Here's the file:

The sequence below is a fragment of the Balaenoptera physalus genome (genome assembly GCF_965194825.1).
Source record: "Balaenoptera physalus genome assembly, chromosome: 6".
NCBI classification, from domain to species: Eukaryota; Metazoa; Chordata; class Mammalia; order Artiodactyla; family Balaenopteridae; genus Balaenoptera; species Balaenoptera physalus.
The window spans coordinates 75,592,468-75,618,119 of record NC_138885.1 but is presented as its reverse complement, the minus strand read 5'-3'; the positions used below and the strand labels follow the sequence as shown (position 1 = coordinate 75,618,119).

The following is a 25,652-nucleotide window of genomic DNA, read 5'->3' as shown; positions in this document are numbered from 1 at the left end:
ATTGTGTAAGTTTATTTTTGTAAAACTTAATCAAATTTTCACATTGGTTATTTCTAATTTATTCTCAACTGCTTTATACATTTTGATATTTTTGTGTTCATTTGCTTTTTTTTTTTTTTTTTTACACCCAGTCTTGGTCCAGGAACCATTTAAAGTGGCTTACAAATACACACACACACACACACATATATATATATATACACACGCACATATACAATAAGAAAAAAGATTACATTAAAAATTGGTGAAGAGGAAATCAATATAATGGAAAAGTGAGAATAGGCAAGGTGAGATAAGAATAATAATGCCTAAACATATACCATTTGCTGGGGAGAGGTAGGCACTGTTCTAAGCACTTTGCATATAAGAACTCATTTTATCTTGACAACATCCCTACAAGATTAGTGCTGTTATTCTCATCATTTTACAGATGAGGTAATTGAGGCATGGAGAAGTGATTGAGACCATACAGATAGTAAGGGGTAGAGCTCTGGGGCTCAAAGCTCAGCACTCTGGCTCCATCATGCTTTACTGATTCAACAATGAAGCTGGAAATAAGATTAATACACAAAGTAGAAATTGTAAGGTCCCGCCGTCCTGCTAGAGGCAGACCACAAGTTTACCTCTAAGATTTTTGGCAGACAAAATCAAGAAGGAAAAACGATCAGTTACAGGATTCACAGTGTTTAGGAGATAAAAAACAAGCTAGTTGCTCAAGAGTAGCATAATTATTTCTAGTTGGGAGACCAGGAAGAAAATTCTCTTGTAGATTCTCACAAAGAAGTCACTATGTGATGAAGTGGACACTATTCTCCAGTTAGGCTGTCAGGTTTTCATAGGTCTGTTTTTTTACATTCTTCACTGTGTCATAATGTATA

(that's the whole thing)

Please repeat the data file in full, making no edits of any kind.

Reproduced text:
The sequence below is a fragment of the Balaenoptera physalus genome (genome assembly GCF_965194825.1).
Source record: "Balaenoptera physalus genome assembly, chromosome: 6".
NCBI classification, from domain to species: Eukaryota; Metazoa; Chordata; class Mammalia; order Artiodactyla; family Balaenopteridae; genus Balaenoptera; species Balaenoptera physalus.
The window spans coordinates 75,592,468-75,618,119 of record NC_138885.1 but is presented as its reverse complement, the minus strand read 5'-3'; the positions used below and the strand labels follow the sequence as shown (position 1 = coordinate 75,618,119).

The following is a 25,652-nucleotide window of genomic DNA, read 5'->3' as shown; positions in this document are numbered from 1 at the left end:
ATTGTGTAAGTTTATTTTTGTAAAACTTAATCAAATTTTCACATTGGTTATTTCTAATTTATTCTCAACTGCTTTATACATTTTGATATTTTTGTGTTCATTTGCTTTTTTTTTTTTTTTTTTACACCCAGTCTTGGTCCAGGAACCATTTAAAGTGGCTTACAAATACACACACACACACACACATATATATATATATACACACGCACATATACAATAAGAAAAAAGATTACATTAAAAATTGGTGAAGAGGAAATCAATATAATGGAAAAGTGAGAATAGGCAAGGTGAGATAAGAATAATAATGCCTAAACATATACCATTTGCTGGGGAGAGGTAGGCACTGTTCTAAGCACTTTGCATATAAGAACTCATTTTATCTTGACAACATCCCTACAAGATTAGTGCTGTTATTCTCATCATTTTACAGATGAGGTAATTGAGGCATGGAGAAGTGATTGAGACCATACAGATAGTAAGGGGTAGAGCTCTGGGGCTCAAAGCTCAGCACTCTGGCTCCATCATGCTTTACTGATTCAACAATGAAGCTGGAAATAAGATTAATACACAAAGTAGAAATTGTAAGGTCCCGCCGTCCTGCTAGAGGCAGACCACAAGTTTACCTCTAAGATTTTTGGCAGACAAAATCAAGAAGGAAAAACGATCAGTTACAGGATTCACAGTGTTTAGGAGATAAAAAACAAGCTAGTTGCTCAAGAGTAGCATAATTATTTCTAGTTGGGAGACCAGGAAGAAAATTCTCTTGTAGATTCTCACAAAGAAGTCACTATGTGATGAAGTGGACACTATTCTCCAGTTAGGCTGTCAGGTTTTCATAGGTCTGTTTTTTTACATTCTTCACTGTGTCATAATGTATA